Believe it or not, both gunfights change the lives of the young men they involve. This is the opening premise of Cowboy Smoke, the new Western from Will Moore, currently touring the Film Festival circuit.
This isn't your typical Western, nor is it your typical Indie film. In fact, there's not a whole lot "Typical" about Cowboy Smoke. It's at once a tribute to Spaghetti Westerns and a very original film in its own right. It's at once a fun action film and a serious commentary on the society of the Border. It's at once a modern drama and a believable genre feature about gunfighters, land disputes, fugitives, lawmen and Desperados.
The film focuses on our two, very different, leads and their adventures (which kick into highest gear when their paths merge). Wes (Chad Matthews) is fighting for his life under increasingly unfavorable odds, while Joe (Mike Lutz) watches the dominoes fall before him, leading him to considerable luck and the kind of life he only dreamed of in that damned convenience store. There's just one problem... along the way he sees some horrible things and our idealistic young clerk-cum-lawman is soon facing quite a bit of peril of his own.
It all leads back to a human trafficking ring that both helps Mexicans illegally enter the country and hunts those who don't go through their own specified channels. While the underground of this small Texas Town thinks that they've got both Wes and Joe in their respective pockets, it seems that Joe has watched a few too many Westerns and is harder to corrupt than the cast of Sesame Street, while criminal Wes proves he still has a soul, even faced with the hand he's dealt.
The biggest problem with Wes and Joe being their own men is the fact that this criminal organization is quickly being overtaken by its favorite son, an unstable, wealthy thug named Indio (James Paul). Things go from bad to worse when independence becomes defiance and the good meet the bad and the ugly!
Of course there's always a lady involved in any good Western and Joe quickly finds himself in love with a beautiful Mexican waitress named Elysa (Estella Perez). Sadly for Wes, he's being pursued too, not by a beautiful woman, but by an angry Texas Ranger named Travis MacNeely (Matthew T. Johnston), who has a serious mad-on for Wes ever since the day his father (L.A. Young) died. Without spoiling anything on any of these emerging fronts, let me just say that there is no shortage of quality action gun fighting throughout this interesting independent film!
As a movie, Cowboy Smoke satisfies as much, if not more, than similar films of considerably higher budgets. The rotoscoped credit sequence alone adds an air of authenticity that never lets up, whether our characters are on horseback, on a motorcycle or in a suburban. Quite a bit of this is due to the fitting and rich score by composer Brian Satterwhite. Much of the credit should go to the cinematography of Stephen Acevedo. Naturally, the film works as well as it does because of the cast. Will Moore, as writer, director and more is the man with the vision here and he manages to create a very fine Western using some classic techniques without truly feeling derivative at any point.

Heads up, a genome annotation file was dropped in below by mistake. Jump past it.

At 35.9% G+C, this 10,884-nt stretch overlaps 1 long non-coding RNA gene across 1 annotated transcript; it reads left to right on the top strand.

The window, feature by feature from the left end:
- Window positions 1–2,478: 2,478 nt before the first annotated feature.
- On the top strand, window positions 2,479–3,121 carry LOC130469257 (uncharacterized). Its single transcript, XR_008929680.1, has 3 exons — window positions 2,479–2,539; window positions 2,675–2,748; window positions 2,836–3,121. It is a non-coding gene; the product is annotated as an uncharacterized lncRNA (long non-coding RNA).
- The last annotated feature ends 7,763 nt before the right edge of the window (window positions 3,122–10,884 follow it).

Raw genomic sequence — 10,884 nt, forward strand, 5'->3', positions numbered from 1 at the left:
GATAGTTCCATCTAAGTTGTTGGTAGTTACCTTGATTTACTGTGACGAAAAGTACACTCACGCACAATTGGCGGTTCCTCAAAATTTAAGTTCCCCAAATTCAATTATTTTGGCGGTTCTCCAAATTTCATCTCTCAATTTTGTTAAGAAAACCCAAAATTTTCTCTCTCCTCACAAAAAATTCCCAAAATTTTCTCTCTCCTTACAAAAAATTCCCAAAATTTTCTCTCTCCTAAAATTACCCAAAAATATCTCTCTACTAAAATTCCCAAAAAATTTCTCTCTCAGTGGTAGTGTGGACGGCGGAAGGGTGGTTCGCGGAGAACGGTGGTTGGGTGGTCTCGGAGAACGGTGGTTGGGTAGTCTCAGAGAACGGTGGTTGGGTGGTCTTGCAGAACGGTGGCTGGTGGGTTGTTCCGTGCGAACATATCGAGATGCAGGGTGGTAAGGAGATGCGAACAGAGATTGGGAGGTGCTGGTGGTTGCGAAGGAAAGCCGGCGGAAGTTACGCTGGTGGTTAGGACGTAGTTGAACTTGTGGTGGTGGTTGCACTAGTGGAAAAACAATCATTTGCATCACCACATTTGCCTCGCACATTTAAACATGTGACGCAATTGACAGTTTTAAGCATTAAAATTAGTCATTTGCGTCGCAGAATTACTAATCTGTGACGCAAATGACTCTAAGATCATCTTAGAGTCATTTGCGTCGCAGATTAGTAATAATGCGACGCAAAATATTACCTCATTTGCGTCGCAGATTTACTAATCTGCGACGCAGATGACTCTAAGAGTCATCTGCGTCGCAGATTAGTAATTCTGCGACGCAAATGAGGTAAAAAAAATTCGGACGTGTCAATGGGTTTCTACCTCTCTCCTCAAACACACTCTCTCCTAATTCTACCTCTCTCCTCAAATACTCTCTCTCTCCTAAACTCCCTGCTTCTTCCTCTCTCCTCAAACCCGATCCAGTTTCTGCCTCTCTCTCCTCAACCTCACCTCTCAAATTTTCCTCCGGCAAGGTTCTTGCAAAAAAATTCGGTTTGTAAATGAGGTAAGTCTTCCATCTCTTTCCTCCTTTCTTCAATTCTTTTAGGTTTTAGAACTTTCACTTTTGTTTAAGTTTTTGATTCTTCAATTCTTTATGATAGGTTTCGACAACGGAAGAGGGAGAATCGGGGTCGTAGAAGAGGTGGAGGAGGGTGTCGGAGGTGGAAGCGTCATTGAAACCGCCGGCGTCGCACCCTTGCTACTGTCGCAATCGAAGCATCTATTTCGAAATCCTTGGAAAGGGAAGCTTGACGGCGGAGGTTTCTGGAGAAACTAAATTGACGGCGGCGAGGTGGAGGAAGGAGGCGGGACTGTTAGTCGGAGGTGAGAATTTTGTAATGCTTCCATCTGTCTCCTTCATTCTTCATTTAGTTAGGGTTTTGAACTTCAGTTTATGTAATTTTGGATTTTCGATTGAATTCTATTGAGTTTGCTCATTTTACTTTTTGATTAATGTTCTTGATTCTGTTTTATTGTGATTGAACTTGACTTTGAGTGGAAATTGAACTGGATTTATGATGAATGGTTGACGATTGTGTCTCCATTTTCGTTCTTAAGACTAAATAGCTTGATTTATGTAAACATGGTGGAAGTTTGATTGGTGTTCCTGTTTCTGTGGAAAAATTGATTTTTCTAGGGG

In truth, the film isn't perfect, though it is damned good. There is the occasional piece of somewhat flat acting (though this is rare) and occasionally some of the motivations and evolutions of these characters seem to come out of a fortunate and super-powered left field. But it all somehow works under Moore's guiding hand. This is all a part of the vision he has. This is a vision inspired by true events, I might add. While most often the important social commentary inspired by the reality of illegal immigration and the profiteers thereof is handled very well, some moments work a tad better than others. Whereas a lot of the metaphor that Moore employs is both poetic and canny, occasionally it's hard not to note just a bit of preachiness in the thoughtful dialogue.
If that sounds a bit too critical, trust me, I'm not being harsh here. When one compares this to some of the highest calibre Westerns, like Once Upon a Time in the West, Unforgiven or The Outlaw Josey Wales, this one might not beat the band. However, the point is that this film can be considered with these very films in mind. I'm not grading Cowboy Smoke on a curve here and measuring it against other Indies only. This is a quality film that succeeds on most every level, even (and especially) on repeated viewings. The sound is right, the lighting transcends the film's budget, every fight scene seems real, every gunshot looks authentic, every musical cue fits the action perfectly. Hell, Moore even managed to get ol' Bum Phillips out of retirement for his first non-Football credit. (What can I say, my grandparents, aunts and uncles all lived in Houston... we pick up on these things!)
Once or twice I felt like I might have missed something in the overall back story of this film. That can easily be explained by the fact that this film is a companion piece to Moore's 2004 film Wesley Cash (also starring Matthews). At the time of this writing I haven't seen that film. After watching Cowboy Smoke I sure as shootin' want to! Three and One Half Stars out of Five for Cowboy Smoke, the modern-day high-quality Western created by the Production Assistant from Big Momma's House. Yeah, kids, let's not forget, I'm a comical critic, even in such a serious review. So, until los coyote gringos try to stop my South-of-the-Border readers from getting their hands on their minimum daily allowance of WorldsGreatestCritic.com, I'll see you in the next reel... where I'll still be shooting from the hip.
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